I’m sharing my experiences during a 21-day food detox. If you’d like to start reading from Day 1, click here.
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We shared time with family this weekend and celebrated my adorable nephew turning six. The five cousins (all boys) had so much fun together. The detox was challenging to stick to for sure, but I made an effort to not get too far off-track.
My sweet Max asked, “Is it almost May, Mom?” I told him that it would be May in about a week and asked why he wanted to know. He responded, “Because that means your birthday is soon, AND you’ll be done with your detox!” (Yes, I’m right there with you, buddy!) Although, this upcoming birthday carries a bit more anxiety than most—I’ll be turning 40. As much as I want to believe that age is just a number, it’s still a milestone that is perplexing to process. It’s just amazing to me how quickly life zooms by and how many more memories I want to fit into this life’s slideshow.
I believe living a health-conscience lifestyle will help me to build those memories—the better I feel, the more likely I am to enjoy life to the fullest and this will be even more important as I continue to age. I don’t believe in diet fads since they are not sustainable, but I strive to make consistent healthy food choices on a day-to-day basis. But, what exactly does “healthy” mean these days?
We can learn from the past.
Yes, a detox requires a change in diet, but, really, the foundation of a detox is not that different from the way all humans used to eat only 100 years ago. Diets during this time typically consisted of whole foods, minimal sugar or processed ingredients, meats, fresh vegetables, fruits, and plant-based foods. This is the food baseline that just makes sense to me and it’s quite a simple approach when I think about it.
For me, looking at food through this minimalistic lens takes so much of the guesswork out of what’s “healthy” and what’s not. For example, if it’s in a package with 20+ ingredients (many of which I can’t pronounce), and the package says it’s natural and only 100 calories, that’s usually a good sign to put it back and walk away. Those 100 calories can actually cause us to put on more weight and add more toxic load to our bodies (which gets stored as fat). A better choice would be to reach for a whole apple or banana.
In a nutshell, if a food didn’t come from the ground or directly from an animal,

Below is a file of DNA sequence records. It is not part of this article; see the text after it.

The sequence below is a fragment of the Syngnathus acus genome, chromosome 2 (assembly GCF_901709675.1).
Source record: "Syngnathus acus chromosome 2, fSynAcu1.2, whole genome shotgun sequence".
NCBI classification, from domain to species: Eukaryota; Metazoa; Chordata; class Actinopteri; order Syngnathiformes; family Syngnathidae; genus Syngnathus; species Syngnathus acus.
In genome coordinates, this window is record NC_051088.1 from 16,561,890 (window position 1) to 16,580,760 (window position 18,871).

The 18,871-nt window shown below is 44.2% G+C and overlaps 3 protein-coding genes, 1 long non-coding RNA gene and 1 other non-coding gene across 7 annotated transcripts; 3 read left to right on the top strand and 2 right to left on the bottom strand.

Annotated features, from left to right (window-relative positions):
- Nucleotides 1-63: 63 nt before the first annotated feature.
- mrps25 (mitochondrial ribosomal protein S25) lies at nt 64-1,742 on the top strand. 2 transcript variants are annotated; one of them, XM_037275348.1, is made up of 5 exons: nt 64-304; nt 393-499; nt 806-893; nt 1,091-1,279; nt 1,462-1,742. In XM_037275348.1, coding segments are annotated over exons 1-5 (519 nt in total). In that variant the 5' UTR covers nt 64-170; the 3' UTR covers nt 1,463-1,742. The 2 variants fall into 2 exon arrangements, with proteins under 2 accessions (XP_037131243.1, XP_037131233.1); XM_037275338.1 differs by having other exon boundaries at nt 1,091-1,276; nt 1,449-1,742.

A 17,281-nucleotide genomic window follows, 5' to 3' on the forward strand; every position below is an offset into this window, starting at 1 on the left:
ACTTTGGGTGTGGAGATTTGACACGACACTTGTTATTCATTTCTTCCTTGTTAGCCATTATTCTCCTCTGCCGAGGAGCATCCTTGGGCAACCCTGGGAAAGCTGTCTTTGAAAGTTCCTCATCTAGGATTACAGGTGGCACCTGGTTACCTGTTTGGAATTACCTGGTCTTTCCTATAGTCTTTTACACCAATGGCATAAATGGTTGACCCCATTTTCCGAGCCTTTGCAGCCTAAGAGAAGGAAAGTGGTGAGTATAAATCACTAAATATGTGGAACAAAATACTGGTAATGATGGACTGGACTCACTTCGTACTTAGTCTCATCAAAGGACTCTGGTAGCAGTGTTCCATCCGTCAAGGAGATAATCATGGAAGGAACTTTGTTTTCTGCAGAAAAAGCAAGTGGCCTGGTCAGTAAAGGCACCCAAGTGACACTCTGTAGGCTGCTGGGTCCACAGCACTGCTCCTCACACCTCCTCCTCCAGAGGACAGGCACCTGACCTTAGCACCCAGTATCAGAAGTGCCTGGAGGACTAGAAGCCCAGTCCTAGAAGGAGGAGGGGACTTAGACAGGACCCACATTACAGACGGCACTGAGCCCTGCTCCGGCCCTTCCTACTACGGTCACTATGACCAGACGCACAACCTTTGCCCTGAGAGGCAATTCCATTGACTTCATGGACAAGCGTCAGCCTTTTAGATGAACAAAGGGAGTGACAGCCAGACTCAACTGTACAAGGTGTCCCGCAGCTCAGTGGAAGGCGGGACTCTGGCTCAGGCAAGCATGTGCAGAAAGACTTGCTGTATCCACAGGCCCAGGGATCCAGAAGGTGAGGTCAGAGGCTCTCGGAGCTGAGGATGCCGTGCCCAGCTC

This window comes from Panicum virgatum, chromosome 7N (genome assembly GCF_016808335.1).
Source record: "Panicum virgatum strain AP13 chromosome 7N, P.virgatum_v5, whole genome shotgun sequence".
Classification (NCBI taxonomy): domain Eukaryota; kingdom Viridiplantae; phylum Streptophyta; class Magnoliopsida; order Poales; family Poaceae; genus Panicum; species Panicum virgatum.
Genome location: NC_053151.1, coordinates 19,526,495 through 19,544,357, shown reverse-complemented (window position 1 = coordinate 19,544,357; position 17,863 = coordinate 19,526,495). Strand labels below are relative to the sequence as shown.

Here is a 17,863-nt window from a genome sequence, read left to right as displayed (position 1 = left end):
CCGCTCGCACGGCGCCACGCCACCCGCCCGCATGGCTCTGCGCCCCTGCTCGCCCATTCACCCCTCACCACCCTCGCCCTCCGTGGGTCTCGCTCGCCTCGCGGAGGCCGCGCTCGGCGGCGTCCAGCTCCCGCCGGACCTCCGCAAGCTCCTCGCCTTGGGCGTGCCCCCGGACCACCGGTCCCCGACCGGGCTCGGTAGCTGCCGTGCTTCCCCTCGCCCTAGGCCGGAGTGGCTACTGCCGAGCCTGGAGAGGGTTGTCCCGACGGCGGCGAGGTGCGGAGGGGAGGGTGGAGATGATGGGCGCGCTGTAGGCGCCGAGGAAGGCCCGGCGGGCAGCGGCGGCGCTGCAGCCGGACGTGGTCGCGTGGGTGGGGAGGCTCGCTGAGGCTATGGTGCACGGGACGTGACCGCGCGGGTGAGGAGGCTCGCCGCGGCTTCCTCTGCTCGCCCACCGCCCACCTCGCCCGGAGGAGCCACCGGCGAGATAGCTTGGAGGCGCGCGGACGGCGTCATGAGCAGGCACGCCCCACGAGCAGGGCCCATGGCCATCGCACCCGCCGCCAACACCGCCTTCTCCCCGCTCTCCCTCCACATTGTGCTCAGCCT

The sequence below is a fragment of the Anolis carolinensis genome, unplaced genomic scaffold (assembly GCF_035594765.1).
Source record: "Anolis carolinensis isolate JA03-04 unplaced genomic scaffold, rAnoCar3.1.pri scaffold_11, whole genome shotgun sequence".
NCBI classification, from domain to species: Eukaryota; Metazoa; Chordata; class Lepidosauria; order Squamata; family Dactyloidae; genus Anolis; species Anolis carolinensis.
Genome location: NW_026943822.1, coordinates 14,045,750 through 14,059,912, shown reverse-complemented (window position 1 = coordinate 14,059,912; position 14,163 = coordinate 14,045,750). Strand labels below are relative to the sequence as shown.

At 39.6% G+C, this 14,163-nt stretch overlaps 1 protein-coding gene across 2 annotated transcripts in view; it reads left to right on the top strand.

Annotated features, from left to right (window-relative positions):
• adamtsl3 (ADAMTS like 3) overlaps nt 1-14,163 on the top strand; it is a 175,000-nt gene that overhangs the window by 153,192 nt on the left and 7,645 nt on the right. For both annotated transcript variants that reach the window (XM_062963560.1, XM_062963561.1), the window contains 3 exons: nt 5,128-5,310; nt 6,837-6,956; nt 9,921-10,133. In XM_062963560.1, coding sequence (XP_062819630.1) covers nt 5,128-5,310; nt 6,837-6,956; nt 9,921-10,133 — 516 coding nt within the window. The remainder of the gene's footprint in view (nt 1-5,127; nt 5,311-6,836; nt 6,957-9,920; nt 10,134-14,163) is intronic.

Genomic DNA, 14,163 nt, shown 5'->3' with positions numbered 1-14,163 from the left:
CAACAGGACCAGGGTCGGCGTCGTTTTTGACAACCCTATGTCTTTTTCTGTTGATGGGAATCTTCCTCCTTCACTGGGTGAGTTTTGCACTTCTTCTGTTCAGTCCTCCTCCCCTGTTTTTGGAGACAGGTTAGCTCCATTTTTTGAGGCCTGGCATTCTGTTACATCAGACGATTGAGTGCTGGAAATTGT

it’s likely not a good choice.
No argument, eating this way does NOT fit into our American culture (which makes it even more challenging) but I think if someone is serious about improving their health, making this “hunter and gatherer” type of diet one’s base can be very beneficial. Along with exercise, I have seen vast improvement in my own PCOS (hormonal/metabolic imbalance) symptoms and two of my family members have stabilized their symptoms of diabetes and heart disease. The results are very real and very encouraging!
Repeating smart choices leads to smart habits.
A detox can be an effective way to jump-start a food lifestyle change since it requires you to be hyper-focused on your diet for a few weeks. This awareness, in turn, starts to build long-standing positive habits of choosing the right foods for your body’s optimum health. The really cool thing is that once smart food choices become consistent, you’re more likely to build off this success and create more healthy habits in other areas of your life.
If you’re interested in learning more about the specifics of a food detox, Dr. Brayko, whose program I’ve been following, has shared this 3-page document. It provides a brief summary of the key aspects of a detox (many of which I’ve touched on over the past 14 days). Page three is especially interesting as it details how the detox is designed to help several of the body’s main systems. (By the way, I recommend this program because I believe in its benefits wholeheartedly and I don’t receive any compensation for this recommendation.)
Days 12, 13 and 14:
As I mentioned, we visited family all weekend…it was fabulous, but it also meant time spent away from the safety of my own detox-friendly kitchen. I made the decision before the weekend started that I would allow myself a few small treats so I wouldn’t feel completely deprived. However, I was careful to pay attention to how much I was indulging and I listened carefully to any messages my body was sending. For example, I discovered after three bites that I didn’t even want to eat the birthday cake. It just didn’t taste that great to me (something I would normally be all over!).
Wins: A said “no” to a lot of foods.
Flubs: I said “yes” to many “not allowed” foods, too. Tomorrow, I know I’ll be back to my routine and much more likely to make good choices.
Only seven more days to go! Thanks for hanging in there with me.
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